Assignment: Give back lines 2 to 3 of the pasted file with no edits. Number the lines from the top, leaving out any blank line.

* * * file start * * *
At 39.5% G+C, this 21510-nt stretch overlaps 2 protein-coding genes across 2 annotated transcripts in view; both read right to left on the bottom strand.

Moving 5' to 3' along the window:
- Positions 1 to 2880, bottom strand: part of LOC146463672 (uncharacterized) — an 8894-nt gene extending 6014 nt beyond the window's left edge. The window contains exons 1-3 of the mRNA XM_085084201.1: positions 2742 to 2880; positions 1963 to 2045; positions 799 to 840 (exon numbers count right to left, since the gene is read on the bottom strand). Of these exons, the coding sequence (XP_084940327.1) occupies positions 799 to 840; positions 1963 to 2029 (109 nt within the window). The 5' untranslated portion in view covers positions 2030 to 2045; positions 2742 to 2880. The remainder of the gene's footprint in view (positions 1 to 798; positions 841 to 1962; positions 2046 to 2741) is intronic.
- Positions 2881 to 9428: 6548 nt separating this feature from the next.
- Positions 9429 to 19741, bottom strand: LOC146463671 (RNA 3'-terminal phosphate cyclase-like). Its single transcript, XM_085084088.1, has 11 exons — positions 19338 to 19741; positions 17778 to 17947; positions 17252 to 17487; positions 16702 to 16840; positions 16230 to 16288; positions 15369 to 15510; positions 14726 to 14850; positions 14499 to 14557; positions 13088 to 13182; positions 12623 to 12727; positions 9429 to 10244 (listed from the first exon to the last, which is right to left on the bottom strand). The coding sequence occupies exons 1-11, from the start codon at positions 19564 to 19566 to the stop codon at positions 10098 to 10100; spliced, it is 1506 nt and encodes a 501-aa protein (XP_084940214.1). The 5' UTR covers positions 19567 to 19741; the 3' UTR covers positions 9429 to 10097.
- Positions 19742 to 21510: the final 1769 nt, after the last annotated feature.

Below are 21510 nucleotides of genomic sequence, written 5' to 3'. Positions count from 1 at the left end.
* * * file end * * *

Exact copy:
Moving 5' to 3' along the window:
- Positions 1 to 2880, bottom strand: part of LOC146463672 (uncharacterized) — an 8894-nt gene extending 6014 nt beyond the window's left edge. The window contains exons 1-3 of the mRNA XM_085084201.1: positions 2742 to 2880; positions 1963 to 2045; positions 799 to 840 (exon numbers count right to left, since the gene is read on the bottom strand). Of these exons, the coding sequence (XP_084940327.1) occupies positions 799 to 840; positions 1963 to 2029 (109 nt within the window). The 5' untranslated portion in view covers positions 2030 to 2045; positions 2742 to 2880. The remainder of the gene's footprint in view (positions 1 to 798; positions 841 to 1962; positions 2046 to 2741) is intronic.